Mi K’amcha Yisrael
As many members of our community know, there is a family in Cedarhurst that lost their home to a fire during midwinter vacation. B’chasdei Hashem, the family was not home at the time and everyone is OK. Unfortunately, the house and all its contents were destroyed. What did the community do for this family? They got right to work and kicked the chesed and achdus into high gear!
Eâ€‘mail blasts went out from local yeshivas and shuls promoting the many chesed opportunities that were set up to benefit the family: A registry at Bed Bath & Beyond was set up for new household items that they needed immediately; community members bought toys from local stores for the children; yeshivas provided new books and sefarim; people donated Target gift cards to replace their daily necessities, GAP gift cards to buy new clothing, etc; neighbors collected and donated items–all for the sake of bringing a level of normalcy back to this family.
In my humble opinion, the most important thing provided was the assurance to this family that they were not alone, that our community is one unit, b’achdus, and we help each other out in times of need.
I’m proud of our community’s response to this tragedy, and I’m proud to live in the Five Towns. Yasher koach!
May this family–and all of us–experience only berachah in our lives, and may we join b’achdus for happy occasions.
A Job Well Done
While many thought Long Island would be spared the snow this winter, [Winter Storm] Juno and this week’s ice storm had different plans. But when this terrible winter weather began to threaten disrupting our communities, that situation was prevented by heroes of the storm.
Our police and volunteer fire departments were on call around the clock during these weather patterns, ensuring that we remain safe and secure.
Governor Cuomo and County Executive Mangano made the right call in instituting a brief, overnight travel ban during Juno; it allowed crews operating snowplows and salters to get to roadways fast–so no matter the snow total, homeowners would be able to see pavement sooner.
Our municipal workforces on all levels, including villages, the Town of Hempstead, Nassau County, and New York State, worked diligently, plowing streets, deicing roadways–even hitting cul-de-sacs–early on so that roadway conditions were safe for travel.
Neighbors themselves should also be commended. After stocking up on food, gas, and supplies at local stores, they helped clear fire hydrants of snow while plowing their sidewalks. Residents even remembered not to throw shoveled snow back into the street; that causes hazardous conditions for snow crews and those traveling on the road. Thank you for doing your part.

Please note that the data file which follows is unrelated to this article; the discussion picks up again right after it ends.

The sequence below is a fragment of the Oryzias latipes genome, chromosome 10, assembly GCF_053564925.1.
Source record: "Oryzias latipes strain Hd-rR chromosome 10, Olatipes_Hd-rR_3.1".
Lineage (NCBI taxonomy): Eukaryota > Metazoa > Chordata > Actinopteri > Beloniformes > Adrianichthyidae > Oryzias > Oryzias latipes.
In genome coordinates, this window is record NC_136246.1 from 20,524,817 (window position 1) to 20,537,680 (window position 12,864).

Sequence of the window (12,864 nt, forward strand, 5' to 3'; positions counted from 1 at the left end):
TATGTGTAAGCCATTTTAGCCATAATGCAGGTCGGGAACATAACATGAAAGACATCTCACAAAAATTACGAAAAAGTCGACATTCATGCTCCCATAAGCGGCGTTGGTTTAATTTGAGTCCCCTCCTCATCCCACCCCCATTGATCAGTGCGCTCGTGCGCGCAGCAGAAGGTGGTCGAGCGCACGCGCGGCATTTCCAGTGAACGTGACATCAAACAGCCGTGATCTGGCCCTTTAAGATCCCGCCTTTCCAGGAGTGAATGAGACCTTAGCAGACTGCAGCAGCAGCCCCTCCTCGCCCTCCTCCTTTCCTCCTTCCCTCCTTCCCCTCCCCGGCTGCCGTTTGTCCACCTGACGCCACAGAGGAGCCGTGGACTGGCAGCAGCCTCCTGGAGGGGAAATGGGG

These herculean tasks were accomplished in the face of adverse weather conditions. It was a job done well and safely. We continue to be prepared to meet winter storms head-on at the town. Neighbors should also remember, once snow accumulates, to report plowing/salting requests for town roadways online at www.toh.li. It’s transmitted directly to our highway yards and helps make for a quicker response.
Anthony J. Santino
Town of Hempstead
Israel Supreme Court Justice Salim Joubran is a man of power and influence. An Israeli Arab, he is a symbol of Israel’s multicultural liberal credentials.
He is so Israeli that he refuses to rise when the national anthem is played and makes a point of hugging the most outspoken Arab anti-Israel members of the Knesset.
For the post-Zionist crowd he is a cultural hero and a hope for a state of “all its citizens.”
To Jewish nationalists he is a disgrace and part of the slippery slope to national suicide.
To politicians and those in need of the good graces of a Supreme Court judge, he is to be treated with the greatest care.
Thus, all the political parties met with him, as the appointed head of the Knesset elections committee, when submitting their party lists for approval. He was treated by the delegations with warm smiles, a firm handshake, and the greatest deference.
What is more natural and desirable than an Arab judging the worthiness of Jewish leaders in the Jewish state?
One of the 120 candidates for the next Knesset thought otherwise and made his feelings public. Baruch Marzel, former aide to the late MK Rabbi Meir Kahane, refused to shake the hand of the powerful committee head. He explained that he would not shake the hand of an enemy of the Jewish people, not even a Supreme Court judge. Like Mordechai of Shushan, who would not bow down. Like his mentor, Rabbi Meir Kahane.
(According to the Rambam [Laws of Kings], it is forbidden to have a non-Jewish judge preside over Jews in Israel.)